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Climate adaptation, local institutions, and rural livelihoods: A comparative study of herder communities in Mongolia and Inner Mongolia, China

Publication Abstract

Wang, J., Daniel G. Brown, and A. Agrawal. 2013. "Climate adaptation, local institutions, and rural livelihoods: A comparative study of herder communities in Mongolia and Inner Mongolia, China." Global Environmental Change, 23(6): 1673-1683.

Climate variability has been evident on the Mongolian plateau in recent decades. Livelihood adaptation to climate variability is important for local sustainable development. This paper applies an analytical framework focused on adaptation, institutions, and livelihoods to study climate adaptation in the Mongolian grasslands. A household survey was designed and implemented in each of three broad vegetation types in Mongolia and Inner Mongolia. The analytical results show that livelihood adaptation strategies of herders vary greatly across the border between Mongolia and Inner Mongolia, China. Local institutions played important roles in shaping and facilitating livelihood adaptation strategies of herders. Mobility and communal pooling were the two key categories of adaptation strategies in Mongolia, and they were shaped and facilitated by local communal institutions. Storage, livelihood diversification, and market exchange were the three key categories of adaptation strategies in Inner Mongolia, and they were mainly shaped and facilitated by local government and market institutions. Local institutions enhanced but also at times undermined adaptive capacity of herder communities in the two countries, but in different ways. Sedentary grazing has increased livelihood vulnerability of herders to climate variability and change. With grazing sedentarization, the purchase and storage of forage has become an important strategy of herders to adapt to the highly variable climate. The multilevel statistical models of forage purchasing behaviors show that the strategies of livestock management, household financial capital, environmental (i.e., precipitation and vegetation growth) variability, and the status of pasture degradation were the major determinants of this adaptation strategy.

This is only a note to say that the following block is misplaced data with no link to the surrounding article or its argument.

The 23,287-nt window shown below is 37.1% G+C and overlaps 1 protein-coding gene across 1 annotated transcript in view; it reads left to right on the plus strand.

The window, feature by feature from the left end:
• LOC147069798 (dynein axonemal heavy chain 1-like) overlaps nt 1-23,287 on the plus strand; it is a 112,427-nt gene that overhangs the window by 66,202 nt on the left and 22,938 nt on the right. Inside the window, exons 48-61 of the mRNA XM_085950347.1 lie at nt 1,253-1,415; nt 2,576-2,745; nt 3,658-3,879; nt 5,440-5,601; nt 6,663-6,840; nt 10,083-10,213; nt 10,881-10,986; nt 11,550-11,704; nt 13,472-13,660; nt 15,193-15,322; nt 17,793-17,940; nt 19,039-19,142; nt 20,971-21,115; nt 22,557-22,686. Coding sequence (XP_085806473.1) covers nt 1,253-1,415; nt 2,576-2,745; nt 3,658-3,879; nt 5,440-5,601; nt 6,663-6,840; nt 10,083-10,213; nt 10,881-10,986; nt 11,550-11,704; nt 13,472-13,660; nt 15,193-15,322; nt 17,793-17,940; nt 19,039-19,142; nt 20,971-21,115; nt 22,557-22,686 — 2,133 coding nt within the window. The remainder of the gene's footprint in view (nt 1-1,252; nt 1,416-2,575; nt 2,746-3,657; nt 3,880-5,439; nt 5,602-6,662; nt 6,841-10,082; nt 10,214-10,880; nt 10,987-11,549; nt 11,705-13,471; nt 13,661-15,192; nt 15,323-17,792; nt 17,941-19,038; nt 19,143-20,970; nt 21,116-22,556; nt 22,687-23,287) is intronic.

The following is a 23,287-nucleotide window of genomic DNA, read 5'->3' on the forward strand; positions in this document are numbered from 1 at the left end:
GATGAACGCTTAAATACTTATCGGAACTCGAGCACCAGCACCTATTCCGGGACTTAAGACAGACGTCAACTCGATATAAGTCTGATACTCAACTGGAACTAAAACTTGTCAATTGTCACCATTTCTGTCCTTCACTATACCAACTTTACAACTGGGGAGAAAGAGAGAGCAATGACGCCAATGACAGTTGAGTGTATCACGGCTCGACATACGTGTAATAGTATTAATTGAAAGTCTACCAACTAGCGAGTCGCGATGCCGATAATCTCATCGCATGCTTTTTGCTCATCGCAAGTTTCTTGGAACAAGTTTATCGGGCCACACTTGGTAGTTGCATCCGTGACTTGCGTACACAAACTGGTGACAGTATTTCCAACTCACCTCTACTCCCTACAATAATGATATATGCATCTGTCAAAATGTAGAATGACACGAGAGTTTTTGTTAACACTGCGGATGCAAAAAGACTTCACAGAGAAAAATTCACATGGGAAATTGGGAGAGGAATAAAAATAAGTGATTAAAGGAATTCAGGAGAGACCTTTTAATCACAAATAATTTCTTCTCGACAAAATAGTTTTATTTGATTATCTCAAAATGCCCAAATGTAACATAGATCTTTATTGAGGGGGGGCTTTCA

DOI:10.1016/j.gloenvcha.2013.08.014 (Full Text)

Country of focus: China.

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